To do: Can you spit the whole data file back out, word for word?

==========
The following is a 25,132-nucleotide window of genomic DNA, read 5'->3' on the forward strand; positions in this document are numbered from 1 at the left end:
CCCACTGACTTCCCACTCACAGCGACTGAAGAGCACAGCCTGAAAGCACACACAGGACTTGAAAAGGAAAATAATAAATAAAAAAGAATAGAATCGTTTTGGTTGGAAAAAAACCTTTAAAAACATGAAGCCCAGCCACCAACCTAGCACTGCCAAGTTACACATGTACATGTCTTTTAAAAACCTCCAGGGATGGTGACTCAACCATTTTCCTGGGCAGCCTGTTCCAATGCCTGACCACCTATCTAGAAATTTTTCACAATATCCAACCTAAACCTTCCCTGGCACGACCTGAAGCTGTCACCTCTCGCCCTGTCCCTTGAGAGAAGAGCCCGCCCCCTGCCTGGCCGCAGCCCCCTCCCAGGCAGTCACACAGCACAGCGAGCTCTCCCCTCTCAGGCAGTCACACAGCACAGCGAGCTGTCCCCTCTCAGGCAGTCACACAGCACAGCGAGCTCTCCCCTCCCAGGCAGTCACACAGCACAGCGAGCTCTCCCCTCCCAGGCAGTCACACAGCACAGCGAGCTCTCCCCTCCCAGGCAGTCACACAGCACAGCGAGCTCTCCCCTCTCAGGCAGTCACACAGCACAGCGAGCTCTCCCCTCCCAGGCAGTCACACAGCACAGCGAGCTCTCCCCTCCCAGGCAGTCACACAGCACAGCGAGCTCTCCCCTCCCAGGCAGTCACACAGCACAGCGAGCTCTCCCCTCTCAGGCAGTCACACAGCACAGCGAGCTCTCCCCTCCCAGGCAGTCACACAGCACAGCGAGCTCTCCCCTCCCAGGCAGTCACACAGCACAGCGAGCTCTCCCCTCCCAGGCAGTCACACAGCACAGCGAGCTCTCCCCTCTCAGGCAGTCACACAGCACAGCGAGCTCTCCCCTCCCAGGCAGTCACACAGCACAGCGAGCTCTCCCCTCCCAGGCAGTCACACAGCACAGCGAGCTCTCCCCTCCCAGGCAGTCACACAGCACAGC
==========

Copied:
The following is a 25,132-nucleotide window of genomic DNA, read 5'->3' on the forward strand; positions in this document are numbered from 1 at the left end:
CCCACTGACTTCCCACTCACAGCGACTGAAGAGCACAGCCTGAAAGCACACACAGGACTTGAAAAGGAAAATAATAAATAAAAAAGAATAGAATCGTTTTGGTTGGAAAAAAACCTTTAAAAACATGAAGCCCAGCCACCAACCTAGCACTGCCAAGTTACACATGTACATGTCTTTTAAAAACCTCCAGGGATGGTGACTCAACCATTTTCCTGGGCAGCCTGTTCCAATGCCTGACCACCTATCTAGAAATTTTTCACAATATCCAACCTAAACCTTCCCTGGCACGACCTGAAGCTGTCACCTCTCGCCCTGTCCCTTGAGAGAAGAGCCCGCCCCCTGCCTGGCCGCAGCCCCCTCCCAGGCAGTCACACAGCACAGCGAGCTCTCCCCTCTCAGGCAGTCACACAGCACAGCGAGCTGTCCCCTCTCAGGCAGTCACACAGCACAGCGAGCTCTCCCCTCCCAGGCAGTCACACAGCACAGCGAGCTCTCCCCTCCCAGGCAGTCACACAGCACAGCGAGCTCTCCCCTCCCAGGCAGTCACACAGCACAGCGAGCTCTCCCCTCTCAGGCAGTCACACAGCACAGCGAGCTCTCCCCTCCCAGGCAGTCACACAGCACAGCGAGCTCTCCCCTCCCAGGCAGTCACACAGCACAGCGAGCTCTCCCCTCCCAGGCAGTCACACAGCACAGCGAGCTCTCCCCTCTCAGGCAGTCACACAGCACAGCGAGCTCTCCCCTCCCAGGCAGTCACACAGCACAGCGAGCTCTCCCCTCCCAGGCAGTCACACAGCACAGCGAGCTCTCCCCTCCCAGGCAGTCACACAGCACAGCGAGCTCTCCCCTCTCAGGCAGTCACACAGCACAGCGAGCTCTCCCCTCCCAGGCAGTCACACAGCACAGCGAGCTCTCCCCTCCCAGGCAGTCACACAGCACAGCGAGCTCTCCCCTCCCAGGCAGTCACACAGCACAGC